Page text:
A quick explanation
PADA are the people who are setting up a Government backed pension scheme called Personal Accounts and if you employed and not in a pension then you’ll have to apply not to be in it!
Their pension scheme will cost you, it will be another deduction on your payslip and an unpopular one unless PADA gets it right.
Mind you. you’d have to be pretty set against that kind of saving to opt out of it as you’ll get a healthy dollop of free money from your employer and from the Government – so long as you pay your bit.
You’ll build up savings at a rate of 8% of your earnings (give or take) which will build to a tidy sum over time especially as the Government’s making sure your savings aren’t eroded by high charges or violent hiccups in stock markets.
So what’s this got to do with Facebook or Twitter or whatever?
One of the things that’s amazing about these new media is that they are used by so many people who are not interested in pensions and consequently prime targets for PADA and personal accounts.
A third of young people regularly access Facebook and Twitter via their mobile, a new report has found.
The study, published by mobile research firm CCS Insight, found that access to social networking sites was driving the take-up of mobile internet services.
Now I’m no marketing genius but if I was in charge of PADA’s communication program, I’d want to make sure that I could get an RSS Feed to as many of those Facebook accounts as ever I could and I’d want it to quote each member the value of their account as it built up.
I’d be wanting people on the bus on the way home to be checking their balances, people to moan when their balances fell (and get smug when they rose).
I’d want people to be asking what all this cash will do when they start drawing it, whether it affects their other pensions and all the kinds of questions that “pension experts” argue about.
Unless these Personal Accounts are in people’s faces, they will just become another tax – like national insurance .
But that’s not how it has to be
People may not be able to blow their pension account for many years but seeing a positive balance popping up from time to time on your web page ought to be comforting at least, interesting perhaps , maybe even something that needs managing.
If Facebook was a country it would be the fourth most populated in the world, if it keeps growing like it is now, it will be the defining media for personal communication over the next ten years.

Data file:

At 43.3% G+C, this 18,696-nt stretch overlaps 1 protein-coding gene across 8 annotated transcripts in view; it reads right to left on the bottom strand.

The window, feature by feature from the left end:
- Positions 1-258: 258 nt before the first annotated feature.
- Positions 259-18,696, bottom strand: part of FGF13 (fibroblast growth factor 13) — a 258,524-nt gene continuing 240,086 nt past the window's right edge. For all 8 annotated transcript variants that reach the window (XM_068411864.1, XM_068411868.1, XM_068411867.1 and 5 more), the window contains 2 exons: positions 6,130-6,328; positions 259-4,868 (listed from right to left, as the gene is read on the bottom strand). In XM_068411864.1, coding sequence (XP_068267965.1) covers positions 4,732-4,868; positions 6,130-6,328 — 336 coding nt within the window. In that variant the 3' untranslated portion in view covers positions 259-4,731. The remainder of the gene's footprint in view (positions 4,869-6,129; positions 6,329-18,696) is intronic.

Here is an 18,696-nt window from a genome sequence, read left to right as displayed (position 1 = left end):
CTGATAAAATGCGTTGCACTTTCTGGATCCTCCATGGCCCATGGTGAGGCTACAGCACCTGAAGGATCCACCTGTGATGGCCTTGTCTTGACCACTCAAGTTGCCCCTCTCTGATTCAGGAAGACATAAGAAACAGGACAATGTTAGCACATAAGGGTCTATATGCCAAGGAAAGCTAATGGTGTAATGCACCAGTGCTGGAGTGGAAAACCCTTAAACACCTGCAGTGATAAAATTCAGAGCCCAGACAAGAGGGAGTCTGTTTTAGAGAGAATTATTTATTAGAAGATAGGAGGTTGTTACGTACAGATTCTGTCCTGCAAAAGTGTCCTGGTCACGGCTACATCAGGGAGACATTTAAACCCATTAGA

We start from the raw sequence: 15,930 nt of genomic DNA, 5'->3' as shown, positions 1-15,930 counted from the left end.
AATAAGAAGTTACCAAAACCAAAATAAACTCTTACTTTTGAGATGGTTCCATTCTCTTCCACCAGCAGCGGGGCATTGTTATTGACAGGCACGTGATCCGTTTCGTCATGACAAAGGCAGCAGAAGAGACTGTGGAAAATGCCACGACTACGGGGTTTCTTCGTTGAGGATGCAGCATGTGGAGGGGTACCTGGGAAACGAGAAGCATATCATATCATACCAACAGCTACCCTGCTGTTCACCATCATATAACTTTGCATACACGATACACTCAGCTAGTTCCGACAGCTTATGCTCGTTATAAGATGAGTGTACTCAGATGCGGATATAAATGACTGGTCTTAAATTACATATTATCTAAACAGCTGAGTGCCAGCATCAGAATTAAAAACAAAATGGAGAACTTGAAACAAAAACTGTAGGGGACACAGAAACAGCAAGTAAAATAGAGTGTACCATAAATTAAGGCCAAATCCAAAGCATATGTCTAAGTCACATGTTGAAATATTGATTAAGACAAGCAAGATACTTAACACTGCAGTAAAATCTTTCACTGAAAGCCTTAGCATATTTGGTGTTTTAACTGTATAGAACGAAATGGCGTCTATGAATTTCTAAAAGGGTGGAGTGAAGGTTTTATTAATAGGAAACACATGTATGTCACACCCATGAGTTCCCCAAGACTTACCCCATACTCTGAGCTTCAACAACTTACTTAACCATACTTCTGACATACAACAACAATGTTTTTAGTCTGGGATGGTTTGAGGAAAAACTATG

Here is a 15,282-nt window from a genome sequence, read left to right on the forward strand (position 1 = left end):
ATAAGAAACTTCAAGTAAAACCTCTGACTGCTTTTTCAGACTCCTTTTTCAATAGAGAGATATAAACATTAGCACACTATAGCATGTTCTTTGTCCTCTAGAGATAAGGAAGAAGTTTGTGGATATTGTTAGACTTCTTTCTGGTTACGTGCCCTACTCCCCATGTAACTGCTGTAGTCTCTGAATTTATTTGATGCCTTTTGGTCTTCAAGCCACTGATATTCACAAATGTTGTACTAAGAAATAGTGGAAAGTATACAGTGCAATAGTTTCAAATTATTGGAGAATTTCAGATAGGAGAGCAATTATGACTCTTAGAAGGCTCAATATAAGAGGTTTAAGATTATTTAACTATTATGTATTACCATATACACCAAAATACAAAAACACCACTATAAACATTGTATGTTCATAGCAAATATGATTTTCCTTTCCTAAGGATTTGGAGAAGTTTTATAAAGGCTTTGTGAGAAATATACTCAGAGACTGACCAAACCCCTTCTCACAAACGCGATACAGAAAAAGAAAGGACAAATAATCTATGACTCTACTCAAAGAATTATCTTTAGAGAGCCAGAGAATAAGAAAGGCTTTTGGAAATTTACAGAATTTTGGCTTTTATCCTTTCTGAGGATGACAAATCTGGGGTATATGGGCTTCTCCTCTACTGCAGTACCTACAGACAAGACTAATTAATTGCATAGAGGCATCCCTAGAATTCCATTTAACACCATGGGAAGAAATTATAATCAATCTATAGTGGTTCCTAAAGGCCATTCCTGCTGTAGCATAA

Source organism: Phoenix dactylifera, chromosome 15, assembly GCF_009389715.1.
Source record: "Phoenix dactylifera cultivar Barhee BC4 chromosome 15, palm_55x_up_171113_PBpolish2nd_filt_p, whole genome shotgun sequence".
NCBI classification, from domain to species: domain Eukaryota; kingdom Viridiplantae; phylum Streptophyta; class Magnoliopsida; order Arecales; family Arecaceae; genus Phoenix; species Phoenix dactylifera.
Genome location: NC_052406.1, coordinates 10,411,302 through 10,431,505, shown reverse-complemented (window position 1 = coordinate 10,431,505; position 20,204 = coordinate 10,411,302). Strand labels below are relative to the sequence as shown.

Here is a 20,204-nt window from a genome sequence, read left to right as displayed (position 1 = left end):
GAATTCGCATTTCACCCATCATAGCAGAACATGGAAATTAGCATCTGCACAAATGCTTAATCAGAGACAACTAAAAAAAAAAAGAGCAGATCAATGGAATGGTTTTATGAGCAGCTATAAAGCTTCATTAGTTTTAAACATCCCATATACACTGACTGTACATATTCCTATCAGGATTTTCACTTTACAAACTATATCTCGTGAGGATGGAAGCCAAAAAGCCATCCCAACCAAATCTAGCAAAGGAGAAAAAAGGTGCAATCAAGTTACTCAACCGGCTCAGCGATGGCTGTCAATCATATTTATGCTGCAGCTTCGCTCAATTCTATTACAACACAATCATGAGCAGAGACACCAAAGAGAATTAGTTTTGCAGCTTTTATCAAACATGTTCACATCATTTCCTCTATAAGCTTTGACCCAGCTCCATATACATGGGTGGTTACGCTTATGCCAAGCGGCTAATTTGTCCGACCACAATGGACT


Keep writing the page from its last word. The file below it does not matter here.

Even in Facebook is overtaken by Twitter or something we haven’t heard of yet, people will continue to expect and get real time information via feeds from electronic hubs like the Personal Accounts database.
It’s not beyond PADA and their administrators to get feeds to Facebook. For that matter, it’s not beyond the people who administer today’s personal pensions- or company pensions.
I don’t want to see Facebook or Twitter become bunged up with stats and looking like the front page of the Financial Times but I think there’s a place for an occasional message – provided the security’s in place and there’s agreement on all sides.
There will have to be a means to advertise the link which will involve some interesting discussion between the UK Government and Mark Zuckerberg (Facebook Founder) but where there’s a will…
They should build an iPhone app as well… Follow PADA on your PDA.
Good balanced point of view with only a touch of mania. Not sure I have seen anywhere that PADA will be the default scheme? Can you share a link to this research on Facebook?
Thanks for your comment.
I haven’t seen any research on how people would best like to see account information so I have created a poll at
From the huge sample so far, it would seem about half of the UK would prefer written statements and a half would like to use the phone or social media!
Please extend the scope of the survey by visiting (and get linked in if you like the stuff there.
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Great suggestions, Henry. A Facebook app and an iPhone app would definitely help soften the blow of a drop in net pay once this scheme is introduced and help users become more engaged.
However, on the basis that the Government felt the need to appoint a ‘new media tsar’, I suspect that the public sector still views social media as something ‘new-fangled’ and complex.
In reality, it is an integral part of everyday life for their target audience and an essential ingredient when launching Personal Accounts.
You can dress this up anyway you like, but it is a tax, albeit like VAT one you can avoid with some effort. However, the key issues here are
1) can a government quango grow your money better than a private firm?
2) How many of us will still be left in employment when they suck that much money out of the economy – money that would otherwise have been spent locally, particularly in deprived areas.
Facebook etc. will not change NEST’s fundamental flaws. It’s like a politician wearing jeans – it doesn’t make him trendy, it just damages the jeans brand.
I was working on this 2 years ago as part of a web browser type pension admin system and portal. Also the smart apps for looking at and making changes to pension accounts on the system. It’s based on 10 years of US web bases pensions platform design. It’s quite addictive to be able to see your pension balance move up and down in real time. Rebalance your funds, reallocate, and switch all from your phone. I used to get funny looks when I was showing it to the powers that be in the UK pension world. They thought I was being quite silly. That system has now moved to SIPPS and QROPS in the UK and for 401K in the US.
If you have an admin system and you want a smart app so your administrators and plan holders can make changes directly into the admin platform, then I might do one for free for the first person who wants to find out if it’s worthwhile and not just wishful thinking. I have a demo of such a thing if you want to see it.